Another reason why Clemson was so attractive to the New Jersey native was the weather.
“I’d rather play in the warm weather of the South than in the cold. That made the transition from the North easier.”
Once he arrived at Clemson, Trotter felt the team welcomed him with open arms. It was easy for him to embrace being a Tiger thanks to how supportive and hard-working his coaches and teammates were. The leadership of former Tiger linebackers Baylon Spector and James Skalski stood out the most.
“Two guys who always gave me great advice were Baylon Spector and James Skalski. They were both great linebackers here at Clemson before me. They really poured into me when I first got here as a freshman and taught me the importance of studying film as well as other important aspects of preparation. They set a pathway for how I need to handle myself and how to get better every day as a linebacker. Both of them exemplified what it means to be a leader.”
Now in his third season with the Tigers, Trotter has been able to make some long-lasting memories with his teammates. While he loves team-bonding activities off the field, such as spending time at the lake, there is one moment that stands out to him the most.
“The ACC Championship Game last year against North Carolina was definitely my favorite moment on the field so far. It was my first championship here at Clemson, and the energy that we had in that game was electric. We were performing in all areas of the game. The feeling of going out there and winning a championship in that fashion is something that I’ll always remember.”
Trotter is well aware that linebacker can be a very physically demanding position. As a result, he is extremely meticulous in his preparation each week. Clemson has many excellent resources to ensure that players keep their bodies in great shape, and Trotter makes sure to take advantage of them.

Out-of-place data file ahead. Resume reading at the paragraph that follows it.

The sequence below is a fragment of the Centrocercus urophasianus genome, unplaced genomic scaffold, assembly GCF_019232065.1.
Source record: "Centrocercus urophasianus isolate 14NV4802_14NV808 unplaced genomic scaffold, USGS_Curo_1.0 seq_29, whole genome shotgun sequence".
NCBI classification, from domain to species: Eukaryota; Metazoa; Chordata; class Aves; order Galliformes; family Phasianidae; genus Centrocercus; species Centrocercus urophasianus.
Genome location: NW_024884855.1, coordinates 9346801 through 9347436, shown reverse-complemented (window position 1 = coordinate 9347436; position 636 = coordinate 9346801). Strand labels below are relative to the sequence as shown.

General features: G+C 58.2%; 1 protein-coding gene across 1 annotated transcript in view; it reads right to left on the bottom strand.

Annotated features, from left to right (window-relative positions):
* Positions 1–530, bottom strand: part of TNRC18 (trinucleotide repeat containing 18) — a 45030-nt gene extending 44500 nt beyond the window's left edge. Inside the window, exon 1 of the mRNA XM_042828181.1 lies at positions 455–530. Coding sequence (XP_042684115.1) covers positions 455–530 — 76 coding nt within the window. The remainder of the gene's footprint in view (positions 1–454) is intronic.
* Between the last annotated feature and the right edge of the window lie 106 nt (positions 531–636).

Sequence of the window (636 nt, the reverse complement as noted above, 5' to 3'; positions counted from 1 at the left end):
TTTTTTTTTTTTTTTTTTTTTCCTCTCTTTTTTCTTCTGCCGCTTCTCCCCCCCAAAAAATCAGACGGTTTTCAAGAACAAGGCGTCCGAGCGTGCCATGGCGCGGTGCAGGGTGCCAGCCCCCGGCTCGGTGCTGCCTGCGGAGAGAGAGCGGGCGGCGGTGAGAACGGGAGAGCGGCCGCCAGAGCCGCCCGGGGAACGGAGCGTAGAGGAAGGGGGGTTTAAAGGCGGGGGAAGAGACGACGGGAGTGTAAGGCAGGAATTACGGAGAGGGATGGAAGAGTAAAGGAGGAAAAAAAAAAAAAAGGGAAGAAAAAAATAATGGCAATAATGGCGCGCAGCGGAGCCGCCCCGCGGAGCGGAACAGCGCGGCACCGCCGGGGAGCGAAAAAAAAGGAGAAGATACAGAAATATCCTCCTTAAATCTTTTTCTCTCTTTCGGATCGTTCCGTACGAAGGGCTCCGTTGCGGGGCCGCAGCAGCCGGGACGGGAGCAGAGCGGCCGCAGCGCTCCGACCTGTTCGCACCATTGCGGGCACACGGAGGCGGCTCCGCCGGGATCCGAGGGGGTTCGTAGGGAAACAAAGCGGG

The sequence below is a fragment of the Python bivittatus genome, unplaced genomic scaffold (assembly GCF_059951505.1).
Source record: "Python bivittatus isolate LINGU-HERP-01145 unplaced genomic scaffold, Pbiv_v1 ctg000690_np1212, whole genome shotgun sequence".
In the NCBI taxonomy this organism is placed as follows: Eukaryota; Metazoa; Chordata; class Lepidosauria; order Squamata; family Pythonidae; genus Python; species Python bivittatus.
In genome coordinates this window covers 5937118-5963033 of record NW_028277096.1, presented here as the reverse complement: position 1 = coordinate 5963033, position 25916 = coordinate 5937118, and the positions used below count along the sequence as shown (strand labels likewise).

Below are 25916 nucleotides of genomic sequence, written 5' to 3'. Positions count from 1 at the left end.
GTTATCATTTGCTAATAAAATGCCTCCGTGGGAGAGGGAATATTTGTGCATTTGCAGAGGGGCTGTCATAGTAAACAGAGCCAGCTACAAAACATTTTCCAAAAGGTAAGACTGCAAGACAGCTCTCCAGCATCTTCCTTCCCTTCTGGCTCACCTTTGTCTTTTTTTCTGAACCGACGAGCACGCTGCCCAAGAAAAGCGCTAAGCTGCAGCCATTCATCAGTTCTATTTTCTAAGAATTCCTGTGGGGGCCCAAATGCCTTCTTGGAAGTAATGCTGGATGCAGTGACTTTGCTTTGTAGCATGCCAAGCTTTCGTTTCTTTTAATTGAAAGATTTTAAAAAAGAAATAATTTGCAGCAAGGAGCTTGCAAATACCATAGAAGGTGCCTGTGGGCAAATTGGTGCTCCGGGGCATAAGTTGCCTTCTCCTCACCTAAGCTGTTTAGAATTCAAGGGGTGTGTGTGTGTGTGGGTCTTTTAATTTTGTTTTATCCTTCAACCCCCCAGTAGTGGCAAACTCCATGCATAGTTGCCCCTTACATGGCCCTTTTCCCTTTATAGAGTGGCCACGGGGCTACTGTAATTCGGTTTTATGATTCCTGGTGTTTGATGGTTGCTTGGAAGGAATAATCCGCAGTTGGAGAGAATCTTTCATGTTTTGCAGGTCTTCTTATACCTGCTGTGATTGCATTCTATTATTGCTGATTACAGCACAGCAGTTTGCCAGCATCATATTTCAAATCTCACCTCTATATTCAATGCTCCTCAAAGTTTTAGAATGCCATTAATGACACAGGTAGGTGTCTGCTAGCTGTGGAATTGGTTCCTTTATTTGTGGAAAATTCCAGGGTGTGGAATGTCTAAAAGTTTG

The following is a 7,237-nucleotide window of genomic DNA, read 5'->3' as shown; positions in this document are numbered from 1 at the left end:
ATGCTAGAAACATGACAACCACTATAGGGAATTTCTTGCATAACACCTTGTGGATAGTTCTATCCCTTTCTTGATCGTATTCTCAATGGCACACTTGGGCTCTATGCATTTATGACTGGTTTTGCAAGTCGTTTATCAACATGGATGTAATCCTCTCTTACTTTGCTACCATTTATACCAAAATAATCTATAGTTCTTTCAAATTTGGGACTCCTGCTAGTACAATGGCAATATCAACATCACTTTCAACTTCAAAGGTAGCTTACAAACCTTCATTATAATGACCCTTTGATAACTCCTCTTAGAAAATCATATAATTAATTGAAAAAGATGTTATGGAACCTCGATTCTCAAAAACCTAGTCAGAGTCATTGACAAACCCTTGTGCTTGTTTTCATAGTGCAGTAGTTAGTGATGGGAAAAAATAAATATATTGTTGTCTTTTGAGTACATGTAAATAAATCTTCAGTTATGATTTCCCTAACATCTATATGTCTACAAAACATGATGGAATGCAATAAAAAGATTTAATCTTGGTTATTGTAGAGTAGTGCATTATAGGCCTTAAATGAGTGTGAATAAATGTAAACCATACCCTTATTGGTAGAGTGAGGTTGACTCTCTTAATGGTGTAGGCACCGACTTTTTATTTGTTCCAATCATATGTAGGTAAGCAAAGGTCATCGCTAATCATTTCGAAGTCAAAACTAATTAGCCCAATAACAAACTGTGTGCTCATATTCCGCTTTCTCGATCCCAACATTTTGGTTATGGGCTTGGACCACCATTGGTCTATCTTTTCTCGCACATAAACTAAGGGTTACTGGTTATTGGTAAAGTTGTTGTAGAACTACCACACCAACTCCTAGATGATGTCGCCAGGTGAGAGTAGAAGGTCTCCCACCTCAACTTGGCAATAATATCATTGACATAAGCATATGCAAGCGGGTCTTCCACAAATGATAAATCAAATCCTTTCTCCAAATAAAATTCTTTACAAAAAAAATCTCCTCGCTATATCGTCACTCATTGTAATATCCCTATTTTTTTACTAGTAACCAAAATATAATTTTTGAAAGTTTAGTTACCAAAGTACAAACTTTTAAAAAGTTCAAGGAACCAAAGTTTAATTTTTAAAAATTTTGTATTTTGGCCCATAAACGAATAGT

“I try to make sure I take care of my body the best I can. I’m always in the cold tub and utilizing Clemson’s facilities. I’m always at what we call ‘The CASL’ (Clemson Applied Science Lab), where the training room is. That’s where we focus on helping our bodies recover. Each game, I want to make sure that my body is fresh and ready to go.”
Mindset is another important aspect for Trotter each week. Football can often times be a mental game, so while it is imperative to prepare physically, that is not where the work stops.
“We have a one-game mentality. We focus on one opponent at a time. If we do that, there’s no doubt that we’ll finish off this season strong.”
Trotter quickly emerged as an essential part of the Tiger defense. He has consistently performed at a high level from the moment he stepped on the field at Clemson and has no plans of looking back. Even with all his success, he certainly is not one to let it get to his head.
“My family, and especially my dad, has always preached humility and the importance of it. He always makes sure that I am level-headed, but when he needs to get on me, he’ll get on me. I appreciate that from him.”
Trotter is a shining example of humility and dedication. He has embraced his family legacy and every challenge that he has faced to this point. It goes without saying that the future is exceptionally bright for #54.